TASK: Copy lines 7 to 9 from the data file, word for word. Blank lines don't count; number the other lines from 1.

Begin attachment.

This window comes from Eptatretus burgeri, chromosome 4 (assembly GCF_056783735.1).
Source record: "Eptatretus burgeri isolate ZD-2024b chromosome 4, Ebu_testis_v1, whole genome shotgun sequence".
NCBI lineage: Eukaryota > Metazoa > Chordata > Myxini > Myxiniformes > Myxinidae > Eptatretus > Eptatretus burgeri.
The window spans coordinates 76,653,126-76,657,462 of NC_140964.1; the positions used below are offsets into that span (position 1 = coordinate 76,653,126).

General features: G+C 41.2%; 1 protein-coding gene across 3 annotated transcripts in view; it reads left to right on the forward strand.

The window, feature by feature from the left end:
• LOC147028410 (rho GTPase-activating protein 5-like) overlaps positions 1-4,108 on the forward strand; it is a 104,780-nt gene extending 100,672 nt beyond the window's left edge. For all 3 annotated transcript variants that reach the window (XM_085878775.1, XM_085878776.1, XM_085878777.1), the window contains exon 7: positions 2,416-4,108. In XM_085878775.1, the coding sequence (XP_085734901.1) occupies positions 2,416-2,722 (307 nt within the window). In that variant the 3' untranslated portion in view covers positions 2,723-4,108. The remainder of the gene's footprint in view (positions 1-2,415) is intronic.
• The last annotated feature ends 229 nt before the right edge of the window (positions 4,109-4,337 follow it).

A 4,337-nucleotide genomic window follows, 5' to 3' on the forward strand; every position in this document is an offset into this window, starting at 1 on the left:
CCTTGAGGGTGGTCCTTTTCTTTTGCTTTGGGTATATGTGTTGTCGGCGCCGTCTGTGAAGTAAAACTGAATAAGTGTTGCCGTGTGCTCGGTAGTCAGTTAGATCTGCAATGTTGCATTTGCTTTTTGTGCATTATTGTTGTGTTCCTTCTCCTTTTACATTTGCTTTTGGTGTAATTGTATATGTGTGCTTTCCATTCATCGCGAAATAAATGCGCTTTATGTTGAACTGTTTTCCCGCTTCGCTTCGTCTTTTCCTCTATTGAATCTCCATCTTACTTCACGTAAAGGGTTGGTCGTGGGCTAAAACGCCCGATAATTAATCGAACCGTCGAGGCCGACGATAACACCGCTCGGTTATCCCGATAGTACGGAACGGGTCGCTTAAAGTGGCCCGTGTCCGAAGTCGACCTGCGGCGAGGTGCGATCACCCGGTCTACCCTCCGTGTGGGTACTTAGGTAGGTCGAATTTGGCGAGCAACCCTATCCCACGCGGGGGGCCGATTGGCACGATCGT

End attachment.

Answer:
• LOC147028410 (rho GTPase-activating protein 5-like) overlaps positions 1-4,108 on the forward strand; it is a 104,780-nt gene extending 100,672 nt beyond the window's left edge. For all 3 annotated transcript variants that reach the window (XM_085878775.1, XM_085878776.1, XM_085878777.1), the window contains exon 7: positions 2,416-4,108. In XM_085878775.1, the coding sequence (XP_085734901.1) occupies positions 2,416-2,722 (307 nt within the window). In that variant the 3' untranslated portion in view covers positions 2,723-4,108. The remainder of the gene's footprint in view (positions 1-2,415) is intronic.
• The last annotated feature ends 229 nt before the right edge of the window (positions 4,109-4,337 follow it).

A 4,337-nucleotide genomic window follows, 5' to 3' on the forward strand; every position in this document is an offset into this window, starting at 1 on the left: